Use of slang from “the life”, or referring to a boyfriend as “daddy.”
Unaccounted time, vagueness or secrecy concerning whereabouts
Keeping late-nights or unusual hours
Wearing sexually provocative clothing. It should be noted that not all children in the commercial sex industry wear such clothing, and sexually provocative clothing is not a warning sign in and of itself. Wearing new clothes of any style, or getting hair or nails done with no financial means to do this independently is a more general indicator of potential sexual exploitation.
Tattoos. Youth are commonly branded with their exploiter’s name tattooed on the neck, chest, or arms.
Lies about their age. Be sensitive to clues in behavior or appearance that could indicate that a child is lying about their age.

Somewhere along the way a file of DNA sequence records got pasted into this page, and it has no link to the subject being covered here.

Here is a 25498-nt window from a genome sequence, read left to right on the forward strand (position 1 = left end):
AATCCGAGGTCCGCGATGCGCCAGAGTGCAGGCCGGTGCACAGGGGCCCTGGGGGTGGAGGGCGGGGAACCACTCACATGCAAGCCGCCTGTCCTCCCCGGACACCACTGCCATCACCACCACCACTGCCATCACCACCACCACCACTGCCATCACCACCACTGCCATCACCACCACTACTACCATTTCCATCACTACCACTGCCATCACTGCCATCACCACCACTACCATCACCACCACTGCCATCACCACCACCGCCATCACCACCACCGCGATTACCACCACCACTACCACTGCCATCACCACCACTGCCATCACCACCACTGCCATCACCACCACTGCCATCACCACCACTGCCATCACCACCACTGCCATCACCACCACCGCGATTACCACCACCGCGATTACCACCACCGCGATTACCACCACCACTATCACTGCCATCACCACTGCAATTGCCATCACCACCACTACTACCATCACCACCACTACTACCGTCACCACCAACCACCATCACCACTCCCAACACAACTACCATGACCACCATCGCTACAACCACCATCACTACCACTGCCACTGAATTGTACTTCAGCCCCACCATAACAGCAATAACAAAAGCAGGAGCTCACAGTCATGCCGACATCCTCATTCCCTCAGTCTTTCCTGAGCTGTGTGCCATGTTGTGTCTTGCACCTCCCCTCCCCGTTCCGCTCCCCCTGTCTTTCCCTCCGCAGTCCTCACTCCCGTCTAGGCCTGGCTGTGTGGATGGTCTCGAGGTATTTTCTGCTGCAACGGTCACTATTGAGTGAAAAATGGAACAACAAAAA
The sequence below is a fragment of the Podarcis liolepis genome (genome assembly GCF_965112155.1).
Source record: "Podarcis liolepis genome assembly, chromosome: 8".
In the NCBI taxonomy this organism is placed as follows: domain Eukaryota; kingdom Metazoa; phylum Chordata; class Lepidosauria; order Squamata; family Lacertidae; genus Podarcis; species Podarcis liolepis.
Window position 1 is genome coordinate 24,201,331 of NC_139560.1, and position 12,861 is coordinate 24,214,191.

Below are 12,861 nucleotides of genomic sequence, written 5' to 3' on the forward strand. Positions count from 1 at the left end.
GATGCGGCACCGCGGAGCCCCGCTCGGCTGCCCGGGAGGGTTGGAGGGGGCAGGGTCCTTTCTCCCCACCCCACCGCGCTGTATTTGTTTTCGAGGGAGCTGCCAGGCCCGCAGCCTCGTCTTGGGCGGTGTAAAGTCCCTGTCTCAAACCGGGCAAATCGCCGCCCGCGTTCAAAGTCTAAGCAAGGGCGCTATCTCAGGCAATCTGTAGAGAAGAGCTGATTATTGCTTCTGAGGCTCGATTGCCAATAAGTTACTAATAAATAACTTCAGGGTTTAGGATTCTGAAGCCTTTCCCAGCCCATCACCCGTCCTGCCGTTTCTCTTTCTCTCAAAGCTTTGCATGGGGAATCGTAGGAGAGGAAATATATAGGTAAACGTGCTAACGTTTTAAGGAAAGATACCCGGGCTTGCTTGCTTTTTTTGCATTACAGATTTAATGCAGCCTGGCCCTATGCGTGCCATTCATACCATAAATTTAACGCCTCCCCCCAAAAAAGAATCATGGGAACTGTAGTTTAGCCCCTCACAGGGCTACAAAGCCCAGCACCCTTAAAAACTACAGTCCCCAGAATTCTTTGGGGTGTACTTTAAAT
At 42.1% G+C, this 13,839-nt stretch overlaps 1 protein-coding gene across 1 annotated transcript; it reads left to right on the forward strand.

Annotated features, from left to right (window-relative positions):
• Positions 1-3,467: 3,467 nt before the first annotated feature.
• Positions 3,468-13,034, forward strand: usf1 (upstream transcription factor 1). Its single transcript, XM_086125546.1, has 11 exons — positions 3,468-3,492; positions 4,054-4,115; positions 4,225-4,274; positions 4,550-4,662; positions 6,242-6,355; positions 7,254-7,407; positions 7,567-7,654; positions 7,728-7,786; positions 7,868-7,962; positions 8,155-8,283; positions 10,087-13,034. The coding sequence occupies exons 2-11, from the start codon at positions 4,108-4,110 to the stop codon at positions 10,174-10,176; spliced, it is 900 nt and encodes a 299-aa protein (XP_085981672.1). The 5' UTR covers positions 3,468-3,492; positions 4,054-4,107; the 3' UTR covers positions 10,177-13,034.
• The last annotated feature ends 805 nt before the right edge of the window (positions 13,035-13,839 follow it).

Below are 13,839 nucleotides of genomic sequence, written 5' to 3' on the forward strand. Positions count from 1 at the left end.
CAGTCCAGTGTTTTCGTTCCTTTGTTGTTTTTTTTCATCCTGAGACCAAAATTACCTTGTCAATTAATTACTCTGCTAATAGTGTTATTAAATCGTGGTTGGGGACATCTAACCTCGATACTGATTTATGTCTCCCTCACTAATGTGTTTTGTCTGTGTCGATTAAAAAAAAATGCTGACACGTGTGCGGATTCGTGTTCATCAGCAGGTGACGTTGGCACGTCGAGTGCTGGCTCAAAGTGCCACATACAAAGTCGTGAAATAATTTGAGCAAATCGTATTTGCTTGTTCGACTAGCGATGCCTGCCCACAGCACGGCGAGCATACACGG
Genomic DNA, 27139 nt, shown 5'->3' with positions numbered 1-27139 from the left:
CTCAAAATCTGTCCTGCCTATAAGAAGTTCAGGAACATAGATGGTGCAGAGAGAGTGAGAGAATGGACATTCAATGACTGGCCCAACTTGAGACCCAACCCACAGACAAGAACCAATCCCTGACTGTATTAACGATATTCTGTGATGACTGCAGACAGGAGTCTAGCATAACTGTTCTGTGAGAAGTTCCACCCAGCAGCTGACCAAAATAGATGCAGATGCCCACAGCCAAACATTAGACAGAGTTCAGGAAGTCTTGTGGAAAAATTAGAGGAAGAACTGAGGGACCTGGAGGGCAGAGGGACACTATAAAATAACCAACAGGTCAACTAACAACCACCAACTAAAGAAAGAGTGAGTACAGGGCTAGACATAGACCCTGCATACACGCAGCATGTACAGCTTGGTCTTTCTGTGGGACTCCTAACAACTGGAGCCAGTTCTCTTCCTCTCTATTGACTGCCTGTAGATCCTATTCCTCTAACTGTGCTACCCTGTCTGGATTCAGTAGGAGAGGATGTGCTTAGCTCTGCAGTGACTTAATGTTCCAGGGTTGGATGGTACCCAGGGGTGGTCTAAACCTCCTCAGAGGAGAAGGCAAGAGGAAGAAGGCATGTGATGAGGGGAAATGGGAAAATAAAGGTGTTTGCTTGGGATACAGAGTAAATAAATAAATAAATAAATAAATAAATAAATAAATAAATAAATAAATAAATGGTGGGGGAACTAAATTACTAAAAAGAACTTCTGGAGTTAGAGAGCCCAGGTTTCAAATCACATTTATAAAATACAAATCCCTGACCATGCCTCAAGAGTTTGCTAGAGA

An explicitly sexual social media profile
Alludes to sexual exploitation in drawing, poetry, or other creative expression. Prints lyrics to music that allude to the sex industry.
Frequent or multiple sexually transmitted diseases or pregnancies
Homeless or runaway youth. They may be forced to exchange sex for survival needs, such as housing or shelter. This can lead to recruitment into the commercial sex industry or a more organized or regular trading of sex for money, shelter or things of value.
Youth living in group homes and youth shelters.
Truancy or tardiness from school may be a sign that sexual exploitation is occurring during school hours, or during hours when the young person should otherwise be sleeping.
Family dysfunction (emotional, sexual or physical abuse, neglect, absent caregiver, substance abuse). Abuse is a major risk factor for commecially sexually exploited children and therefore may be a warning sign.